Some health issues also increase the risk of fertility problems. So women with the following issues should speak to their doctors as soon as possible:
- Irregular periods or no menstrual periods
- Very painful periods Endometriosis
- Pelvic inflammatory disease
- More than one miscarriage
No matter how old you are, it's always a good idea to talk to a doctor before you start trying to get pregnant. Doctors can help you prepare your body for a healthy baby. They can also answer questions on fertility and give tips on conceiving.
Infertility can be treated with medicine, surgery, artificial insemination, or assisted reproductive technology. Many times these treatments are combined. About two-thirds of couples who are treated for infertility are able to have a baby. In most cases infertility is treated with drugs or surgery.
Doctors recommend specific treatments for infertility based on:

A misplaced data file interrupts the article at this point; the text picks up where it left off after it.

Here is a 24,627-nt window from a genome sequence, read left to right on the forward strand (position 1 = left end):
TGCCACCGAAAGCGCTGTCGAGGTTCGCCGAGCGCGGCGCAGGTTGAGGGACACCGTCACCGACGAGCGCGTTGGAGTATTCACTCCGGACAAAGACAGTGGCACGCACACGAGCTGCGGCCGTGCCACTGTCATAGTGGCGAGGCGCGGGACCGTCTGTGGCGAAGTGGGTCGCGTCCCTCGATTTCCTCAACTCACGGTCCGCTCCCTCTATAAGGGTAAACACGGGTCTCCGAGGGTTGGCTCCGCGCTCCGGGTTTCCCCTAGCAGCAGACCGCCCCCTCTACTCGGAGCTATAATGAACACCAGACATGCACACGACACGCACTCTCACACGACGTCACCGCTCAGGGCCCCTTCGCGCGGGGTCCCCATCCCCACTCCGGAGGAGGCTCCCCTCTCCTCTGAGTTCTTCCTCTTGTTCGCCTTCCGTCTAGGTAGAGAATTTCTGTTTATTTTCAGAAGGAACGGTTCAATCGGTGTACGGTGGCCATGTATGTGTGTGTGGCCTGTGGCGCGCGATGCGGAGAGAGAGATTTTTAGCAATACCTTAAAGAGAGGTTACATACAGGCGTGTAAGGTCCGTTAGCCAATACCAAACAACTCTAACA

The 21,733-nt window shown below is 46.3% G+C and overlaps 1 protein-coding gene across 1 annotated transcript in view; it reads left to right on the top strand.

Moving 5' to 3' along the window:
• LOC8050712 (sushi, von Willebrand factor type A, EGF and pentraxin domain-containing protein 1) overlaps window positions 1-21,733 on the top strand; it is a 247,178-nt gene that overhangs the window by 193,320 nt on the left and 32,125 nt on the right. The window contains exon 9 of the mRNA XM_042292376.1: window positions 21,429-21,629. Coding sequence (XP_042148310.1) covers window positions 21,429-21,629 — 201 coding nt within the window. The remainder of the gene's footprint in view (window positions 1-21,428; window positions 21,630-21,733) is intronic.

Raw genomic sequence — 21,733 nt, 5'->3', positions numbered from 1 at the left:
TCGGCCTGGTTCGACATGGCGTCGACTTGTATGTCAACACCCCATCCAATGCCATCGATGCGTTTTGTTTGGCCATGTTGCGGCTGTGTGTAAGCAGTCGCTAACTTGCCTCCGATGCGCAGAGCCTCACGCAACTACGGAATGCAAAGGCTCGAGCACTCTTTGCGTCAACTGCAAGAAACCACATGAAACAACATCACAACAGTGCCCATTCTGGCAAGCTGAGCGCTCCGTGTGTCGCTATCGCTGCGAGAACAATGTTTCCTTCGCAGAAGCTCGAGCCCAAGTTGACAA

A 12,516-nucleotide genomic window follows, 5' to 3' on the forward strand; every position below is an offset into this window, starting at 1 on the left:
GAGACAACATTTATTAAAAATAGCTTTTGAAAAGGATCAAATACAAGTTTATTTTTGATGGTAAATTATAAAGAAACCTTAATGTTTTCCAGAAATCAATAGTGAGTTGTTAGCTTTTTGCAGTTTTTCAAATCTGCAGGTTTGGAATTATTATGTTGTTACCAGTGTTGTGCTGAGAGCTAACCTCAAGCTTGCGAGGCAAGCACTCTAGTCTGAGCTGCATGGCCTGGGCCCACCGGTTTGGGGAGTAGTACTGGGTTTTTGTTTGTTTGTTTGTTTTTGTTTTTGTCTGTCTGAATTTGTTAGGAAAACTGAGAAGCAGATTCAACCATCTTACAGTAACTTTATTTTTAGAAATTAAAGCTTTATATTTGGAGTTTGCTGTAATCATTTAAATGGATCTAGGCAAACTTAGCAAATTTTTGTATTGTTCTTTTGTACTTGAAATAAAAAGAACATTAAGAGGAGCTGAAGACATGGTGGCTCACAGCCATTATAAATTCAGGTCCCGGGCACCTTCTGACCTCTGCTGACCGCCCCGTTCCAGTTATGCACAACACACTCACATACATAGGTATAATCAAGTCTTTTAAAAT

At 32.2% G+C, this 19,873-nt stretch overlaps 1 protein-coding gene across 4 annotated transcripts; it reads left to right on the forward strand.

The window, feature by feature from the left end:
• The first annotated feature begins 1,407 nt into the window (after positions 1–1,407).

- Test results
- How long the couple has been trying to get pregnant
- The age of both the man and woman
- The overall health of the partners
- Preference of the partners
Doctors often treat infertility in men in the following ways:
Sexual problems: If the man is impotent or has problems with premature ejaculation, doctors can help him address these issues. Behavioral therapy and/or medicines can be used in these cases. Too few sperm: If the man produces too few sperm, sometimes surgery can correct this problem. In other cases, doctors can surgically remove sperm from the male reproductive tract. Antibiotics can also be used to clear up infections affecting sperm count. Various fertility drugs are often used to treat women with ovulation problems. It is important to talk with your doctor about the pros and cons of these medicines. You should understand the risks, benefits, and side effects.